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Health SA Gesondheid (Online)

On-line version ISSN 2071-9736
Print version ISSN 1025-9848


KIP, Esther; EHLERS, Valerie J.  and  VAN DER WAL, Dirk M.. Nurses' perceptions about Botswana patients' anti-retroviral therapy adherence. Health SA Gesondheid (Online) [online]. 2009, vol.14, n.1, pp.112-119. ISSN 2071-9736.

Anti-retroviral drugs (ARVs) are supplied free of charge in Botswana. Lifelong adherence to anti-retroviral therapy (ART) is vital to improve the patient's state of well-being and to prevent the development of strains of the human immunodeficiency virus (HIV) that are resistant to ART. Persons with ART-resistant strains of HIV can spread these to other people, requiring more expensive ART with more severe side-effects and poorer health outcomes. The purpose of this exploratory, descriptive, qualitative study was to determine nurses' perspectives on Botswana patients' anti-retroviral therapy (ART) adherence, and to identify factors which could promote or hinder ART adherence. Four ART sites were randomly selected and all 16 nurses providing ART services at these sites participated in semi-structured interviews. These nurses indicated that patients' ART adherence was influenced by service-related and patient-related factors. Service-related factors included the inaccessibility of ART clinics, limited clinic hours, health workers' inability to communicate in patients' local languages, long waiting times at clinics and delays in being informed about their CD4 and viral load results. Nurses could not trace defaulters nor contact them by phone, and also had to work night shifts, disrupting nurse-patient relationships. Patient-related factors included patients' lack of education, inability to understand the significance of CD4 and viral load results, financial hardships, non-disclosure and non-acceptance of their HIV positive status, alcohol abuse, the utilisation of traditional medicines and side effects of ART. The challenges of lifelong ART adherence are multifaceted involving both patient-related and service-related factors. Supplying free ARVs does not ensure high levels of ART adherence.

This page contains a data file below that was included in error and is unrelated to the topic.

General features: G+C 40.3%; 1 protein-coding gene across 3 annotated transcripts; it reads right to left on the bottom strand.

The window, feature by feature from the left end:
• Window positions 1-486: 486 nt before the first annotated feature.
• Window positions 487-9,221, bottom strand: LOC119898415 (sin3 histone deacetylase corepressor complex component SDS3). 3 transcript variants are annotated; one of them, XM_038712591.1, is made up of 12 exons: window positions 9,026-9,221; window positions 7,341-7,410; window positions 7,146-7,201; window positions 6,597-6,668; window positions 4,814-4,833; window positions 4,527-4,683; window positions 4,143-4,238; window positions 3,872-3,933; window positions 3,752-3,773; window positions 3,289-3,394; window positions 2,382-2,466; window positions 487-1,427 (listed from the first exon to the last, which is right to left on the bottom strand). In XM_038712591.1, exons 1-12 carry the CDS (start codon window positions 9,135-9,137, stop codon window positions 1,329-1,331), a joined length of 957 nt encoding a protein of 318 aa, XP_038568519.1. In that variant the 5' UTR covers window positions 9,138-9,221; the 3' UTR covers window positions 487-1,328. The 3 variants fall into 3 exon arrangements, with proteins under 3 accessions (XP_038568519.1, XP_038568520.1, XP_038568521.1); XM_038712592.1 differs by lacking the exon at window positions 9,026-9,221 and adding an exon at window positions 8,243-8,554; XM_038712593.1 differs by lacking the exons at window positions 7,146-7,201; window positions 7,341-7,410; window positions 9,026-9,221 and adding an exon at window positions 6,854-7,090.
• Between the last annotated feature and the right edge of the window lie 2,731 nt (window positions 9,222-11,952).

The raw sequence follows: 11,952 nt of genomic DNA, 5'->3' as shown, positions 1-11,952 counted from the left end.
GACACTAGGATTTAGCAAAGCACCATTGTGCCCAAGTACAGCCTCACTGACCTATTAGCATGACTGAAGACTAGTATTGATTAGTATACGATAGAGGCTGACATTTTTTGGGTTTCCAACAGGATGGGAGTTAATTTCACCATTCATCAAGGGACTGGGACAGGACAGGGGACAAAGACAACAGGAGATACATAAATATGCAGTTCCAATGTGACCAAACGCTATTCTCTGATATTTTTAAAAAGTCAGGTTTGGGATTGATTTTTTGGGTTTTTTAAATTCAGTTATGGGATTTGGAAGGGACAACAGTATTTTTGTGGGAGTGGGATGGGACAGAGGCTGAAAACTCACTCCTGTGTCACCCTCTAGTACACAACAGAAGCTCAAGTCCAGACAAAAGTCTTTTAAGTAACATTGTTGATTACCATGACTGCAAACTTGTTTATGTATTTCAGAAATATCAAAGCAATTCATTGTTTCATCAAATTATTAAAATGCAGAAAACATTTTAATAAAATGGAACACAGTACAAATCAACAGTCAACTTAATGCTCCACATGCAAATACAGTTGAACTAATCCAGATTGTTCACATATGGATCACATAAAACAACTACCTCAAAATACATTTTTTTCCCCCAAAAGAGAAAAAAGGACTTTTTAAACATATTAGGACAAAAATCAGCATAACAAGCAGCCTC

Keywords : HIV nursing; ARVs (anti-retrovirals); ART (anti-retroviral therapy) adherence; Botswana; HIV/AIDS.

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